The condition for circular motion is F=m\frac{v^2}{r} where \vec{v} is the tangential velocity.
And if the force is provided from gravitation force F=\frac{GmM}{r^2},
it impliy that v=\sqrt{\frac{GM}{r}}
Or m\frac{v^2}{r}=m\frac{(2\pi r/T)^2}{r}=m \frac{4\pi^2 r}{T^2}=\frac{GmM}{r^2}
so \frac{r^3}{T^2}=\frac{GM}{4\pi} which is a constant.

The trajectory of planet motion could be circular only if the above condition is satisfied, otherwise you might find an ellipse if the total energy is less than zero (closed orbit).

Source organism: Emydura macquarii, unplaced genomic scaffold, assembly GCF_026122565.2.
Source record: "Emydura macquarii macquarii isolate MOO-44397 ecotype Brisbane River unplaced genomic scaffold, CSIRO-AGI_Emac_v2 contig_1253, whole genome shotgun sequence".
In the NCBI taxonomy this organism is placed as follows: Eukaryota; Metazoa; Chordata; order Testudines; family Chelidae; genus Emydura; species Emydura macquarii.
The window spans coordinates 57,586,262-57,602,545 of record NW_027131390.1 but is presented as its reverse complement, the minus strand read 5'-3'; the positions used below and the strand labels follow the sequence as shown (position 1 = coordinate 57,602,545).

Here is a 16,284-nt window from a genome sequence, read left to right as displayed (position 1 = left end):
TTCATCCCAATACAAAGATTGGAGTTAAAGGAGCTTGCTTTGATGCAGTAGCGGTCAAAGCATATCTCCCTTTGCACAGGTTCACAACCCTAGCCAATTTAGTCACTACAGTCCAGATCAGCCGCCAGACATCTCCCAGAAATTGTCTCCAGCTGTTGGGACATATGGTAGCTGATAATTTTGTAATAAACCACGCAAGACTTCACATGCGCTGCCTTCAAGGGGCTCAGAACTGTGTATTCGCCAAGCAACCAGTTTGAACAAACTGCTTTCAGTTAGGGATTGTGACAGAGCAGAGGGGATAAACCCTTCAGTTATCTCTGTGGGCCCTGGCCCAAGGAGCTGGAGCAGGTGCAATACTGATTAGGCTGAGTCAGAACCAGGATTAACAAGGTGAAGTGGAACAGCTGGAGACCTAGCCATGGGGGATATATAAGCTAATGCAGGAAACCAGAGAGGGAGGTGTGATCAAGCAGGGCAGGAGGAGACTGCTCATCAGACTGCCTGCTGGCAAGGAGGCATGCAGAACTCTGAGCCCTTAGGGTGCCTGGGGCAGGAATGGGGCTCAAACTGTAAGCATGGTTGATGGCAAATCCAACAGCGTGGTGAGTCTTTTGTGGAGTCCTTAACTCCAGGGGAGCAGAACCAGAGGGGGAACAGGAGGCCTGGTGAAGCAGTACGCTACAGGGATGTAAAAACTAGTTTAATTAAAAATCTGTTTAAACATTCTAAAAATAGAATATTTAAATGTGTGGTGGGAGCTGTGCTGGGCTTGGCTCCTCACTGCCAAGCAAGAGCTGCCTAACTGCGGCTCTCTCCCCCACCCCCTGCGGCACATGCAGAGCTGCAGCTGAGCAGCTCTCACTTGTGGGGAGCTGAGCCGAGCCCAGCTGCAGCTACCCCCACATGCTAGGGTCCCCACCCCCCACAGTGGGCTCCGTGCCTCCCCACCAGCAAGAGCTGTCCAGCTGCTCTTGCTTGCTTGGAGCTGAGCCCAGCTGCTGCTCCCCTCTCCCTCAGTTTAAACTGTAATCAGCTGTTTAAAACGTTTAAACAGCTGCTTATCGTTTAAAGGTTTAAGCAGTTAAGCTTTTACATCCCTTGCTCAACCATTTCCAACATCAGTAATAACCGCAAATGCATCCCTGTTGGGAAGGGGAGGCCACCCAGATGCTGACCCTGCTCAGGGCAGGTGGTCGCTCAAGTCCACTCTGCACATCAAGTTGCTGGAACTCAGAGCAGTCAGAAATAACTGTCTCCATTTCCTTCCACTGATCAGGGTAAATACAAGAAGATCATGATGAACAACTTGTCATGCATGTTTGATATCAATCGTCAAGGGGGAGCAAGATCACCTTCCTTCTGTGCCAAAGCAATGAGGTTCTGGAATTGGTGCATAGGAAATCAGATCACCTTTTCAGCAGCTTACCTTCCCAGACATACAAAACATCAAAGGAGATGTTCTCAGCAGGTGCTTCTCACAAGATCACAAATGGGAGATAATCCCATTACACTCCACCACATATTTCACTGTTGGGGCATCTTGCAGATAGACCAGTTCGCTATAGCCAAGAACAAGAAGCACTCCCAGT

Please check out the following related simulations at this web site:
[url=http://www.phy.ntnu.edu.tw/ntnujava/index.php?topic=766.0]planet motion for two stars[/url]
Circular motion: [url=http://www.phy.ntnu.edu.tw/ntnujava/index.php?topic=693.0]acceleration always perpendicular to velocity[/url]
[url=http://www.phy.ntnu.edu.tw/ntnujava/index.php?topic=629.0]How to determined the trajectory of a planetary motion?[/url]
[url=http://www.phy.ntnu.edu.tw/ntnujava/index.php?topic=547.0]motion of Moon, Earth relative to the Sun [/url]